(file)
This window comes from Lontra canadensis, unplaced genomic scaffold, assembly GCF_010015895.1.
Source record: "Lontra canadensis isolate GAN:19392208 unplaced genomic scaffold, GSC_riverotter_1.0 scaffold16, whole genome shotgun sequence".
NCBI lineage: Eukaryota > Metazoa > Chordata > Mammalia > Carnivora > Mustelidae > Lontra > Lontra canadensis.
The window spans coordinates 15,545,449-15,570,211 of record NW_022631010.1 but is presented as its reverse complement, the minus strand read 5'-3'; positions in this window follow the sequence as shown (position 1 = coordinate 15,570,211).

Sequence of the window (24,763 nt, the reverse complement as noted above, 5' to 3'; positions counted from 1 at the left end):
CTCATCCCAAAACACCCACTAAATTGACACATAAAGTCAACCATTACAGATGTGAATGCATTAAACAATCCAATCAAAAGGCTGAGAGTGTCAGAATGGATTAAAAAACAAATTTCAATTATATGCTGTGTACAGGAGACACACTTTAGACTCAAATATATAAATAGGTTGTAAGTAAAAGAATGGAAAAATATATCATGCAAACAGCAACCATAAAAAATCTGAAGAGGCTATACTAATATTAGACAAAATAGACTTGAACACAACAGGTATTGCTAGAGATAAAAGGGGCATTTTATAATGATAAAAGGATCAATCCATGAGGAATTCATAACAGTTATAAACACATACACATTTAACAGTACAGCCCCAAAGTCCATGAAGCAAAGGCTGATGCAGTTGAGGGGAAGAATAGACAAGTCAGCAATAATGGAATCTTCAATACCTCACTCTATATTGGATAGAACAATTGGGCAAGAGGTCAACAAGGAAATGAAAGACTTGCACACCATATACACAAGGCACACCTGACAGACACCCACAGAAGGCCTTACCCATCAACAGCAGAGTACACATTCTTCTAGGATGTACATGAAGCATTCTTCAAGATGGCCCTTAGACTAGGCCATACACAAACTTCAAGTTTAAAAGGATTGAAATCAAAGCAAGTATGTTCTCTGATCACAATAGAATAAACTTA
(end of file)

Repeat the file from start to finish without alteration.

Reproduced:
This window comes from Lontra canadensis, unplaced genomic scaffold, assembly GCF_010015895.1.
Source record: "Lontra canadensis isolate GAN:19392208 unplaced genomic scaffold, GSC_riverotter_1.0 scaffold16, whole genome shotgun sequence".
NCBI lineage: Eukaryota > Metazoa > Chordata > Mammalia > Carnivora > Mustelidae > Lontra > Lontra canadensis.
The window spans coordinates 15,545,449-15,570,211 of record NW_022631010.1 but is presented as its reverse complement, the minus strand read 5'-3'; positions in this window follow the sequence as shown (position 1 = coordinate 15,570,211).

Sequence of the window (24,763 nt, the reverse complement as noted above, 5' to 3'; positions counted from 1 at the left end):
CTCATCCCAAAACACCCACTAAATTGACACATAAAGTCAACCATTACAGATGTGAATGCATTAAACAATCCAATCAAAAGGCTGAGAGTGTCAGAATGGATTAAAAAACAAATTTCAATTATATGCTGTGTACAGGAGACACACTTTAGACTCAAATATATAAATAGGTTGTAAGTAAAAGAATGGAAAAATATATCATGCAAACAGCAACCATAAAAAATCTGAAGAGGCTATACTAATATTAGACAAAATAGACTTGAACACAACAGGTATTGCTAGAGATAAAAGGGGCATTTTATAATGATAAAAGGATCAATCCATGAGGAATTCATAACAGTTATAAACACATACACATTTAACAGTACAGCCCCAAAGTCCATGAAGCAAAGGCTGATGCAGTTGAGGGGAAGAATAGACAAGTCAGCAATAATGGAATCTTCAATACCTCACTCTATATTGGATAGAACAATTGGGCAAGAGGTCAACAAGGAAATGAAAGACTTGCACACCATATACACAAGGCACACCTGACAGACACCCACAGAAGGCCTTACCCATCAACAGCAGAGTACACATTCTTCTAGGATGTACATGAAGCATTCTTCAAGATGGCCCTTAGACTAGGCCATACACAAACTTCAAGTTTAAAAGGATTGAAATCAAAGCAAGTATGTTCTCTGATCACAATAGAATAAACTTA